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A dynamic reference model: a framework for assessing biodiversity restoration goals in a fire‐dependent ecosystem

Kirkman, L. Katherine, Barnett, Analie, Williams, Brett W., Hiers, J. Kevin, Pokswinski, Scott M., Mitchell, Robert J.
Ecological applications 2013 v.23 no.7 pp. 1574-1587
data collection, ecosystems, fire frequency, hardwood, models, multidimensional scaling, pesticide application, prescribed burning, species diversity, temporal variation, vegetation, Southeastern United States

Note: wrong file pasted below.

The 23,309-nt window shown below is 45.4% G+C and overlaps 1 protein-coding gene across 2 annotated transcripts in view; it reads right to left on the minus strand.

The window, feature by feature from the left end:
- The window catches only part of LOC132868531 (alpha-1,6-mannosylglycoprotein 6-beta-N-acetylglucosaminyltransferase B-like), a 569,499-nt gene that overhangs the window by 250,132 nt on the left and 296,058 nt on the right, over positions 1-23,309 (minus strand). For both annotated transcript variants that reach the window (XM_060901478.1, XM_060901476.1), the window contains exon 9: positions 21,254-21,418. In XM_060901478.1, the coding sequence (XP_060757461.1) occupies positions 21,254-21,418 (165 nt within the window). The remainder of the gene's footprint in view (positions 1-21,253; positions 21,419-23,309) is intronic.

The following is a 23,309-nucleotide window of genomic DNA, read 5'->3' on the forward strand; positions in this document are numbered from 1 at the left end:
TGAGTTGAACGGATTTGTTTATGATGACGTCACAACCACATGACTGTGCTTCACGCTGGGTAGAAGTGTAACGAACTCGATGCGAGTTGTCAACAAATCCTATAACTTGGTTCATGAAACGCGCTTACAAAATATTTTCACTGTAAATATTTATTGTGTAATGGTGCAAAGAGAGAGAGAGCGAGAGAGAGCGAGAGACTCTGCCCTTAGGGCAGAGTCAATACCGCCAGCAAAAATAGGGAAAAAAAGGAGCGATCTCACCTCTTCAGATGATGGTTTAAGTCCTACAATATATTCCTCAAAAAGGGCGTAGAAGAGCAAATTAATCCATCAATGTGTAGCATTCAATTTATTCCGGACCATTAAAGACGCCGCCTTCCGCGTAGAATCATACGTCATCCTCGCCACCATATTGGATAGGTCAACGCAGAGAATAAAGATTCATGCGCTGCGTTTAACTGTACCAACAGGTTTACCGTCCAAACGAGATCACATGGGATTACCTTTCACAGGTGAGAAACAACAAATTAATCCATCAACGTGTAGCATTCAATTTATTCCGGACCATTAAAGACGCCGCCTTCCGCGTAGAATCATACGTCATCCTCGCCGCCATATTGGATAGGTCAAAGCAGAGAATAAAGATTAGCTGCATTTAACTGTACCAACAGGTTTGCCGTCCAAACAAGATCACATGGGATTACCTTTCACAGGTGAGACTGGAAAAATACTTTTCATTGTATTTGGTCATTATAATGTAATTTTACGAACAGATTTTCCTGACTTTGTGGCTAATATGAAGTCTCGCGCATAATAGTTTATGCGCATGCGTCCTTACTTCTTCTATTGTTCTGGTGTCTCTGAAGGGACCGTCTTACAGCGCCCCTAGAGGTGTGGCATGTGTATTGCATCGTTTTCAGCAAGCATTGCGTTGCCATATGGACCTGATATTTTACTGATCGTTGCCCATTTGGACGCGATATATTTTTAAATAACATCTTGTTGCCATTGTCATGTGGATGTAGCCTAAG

The use of reference models as templates of historical or natural conditions to assess restoration progress is inherently logical; however, difficulties occur in application because of the need to incorporate temporal variation in ecosystems caused by disturbance and succession, as well as seasonal, interannual, or decadal variability. The landscape‐scale restoration of the globally threatened and fire‐dependent longleaf pine ecosystem in the southeastern United States is an example in which restoration efforts are even more complicated by the limited availability of extant reference sites. This study uses the dynamic reference conceptual framework to assess the direction and rate of recovery with respect to biodiversity restoration goals using a 15‐year vegetation data set from an experimental restoration treatment in fire‐excluded, hardwood‐encroached longleaf pine sandhills. We compared ground‐cover vegetation response to midstory hardwood removal through herbicide application, mechanical removal, and fire only. Nonmetric multidimensional scaling ordinations and proportional similarity analyses suggest that, while vegetation changed in all treatments over time, no differences in species composition or hardwood density in the ground cover were attributable to hardwood reduction treatments after 15 years with frequent prescribed fire. Furthermore, the results of this study indicate that considerable variability is associated with reference sites over time. Sites identified in 1994 as attainable restoration targets had become a moving target themselves, changing in magnitude consistent with alterations in restoration plots attributable to treatment effects and shaped by the modest increase in fire frequency imposed since 1998. In a broad restoration context, this study demonstrates a conceptual framework to better understand and integrate the range of spatial and temporal variation associated with the best available reference sites. It also illustrates a practical tool for statistically defining reference sites and for measuring restoration success in continually changing conditions that should be widely applicable to other ecosystems and restoration goals.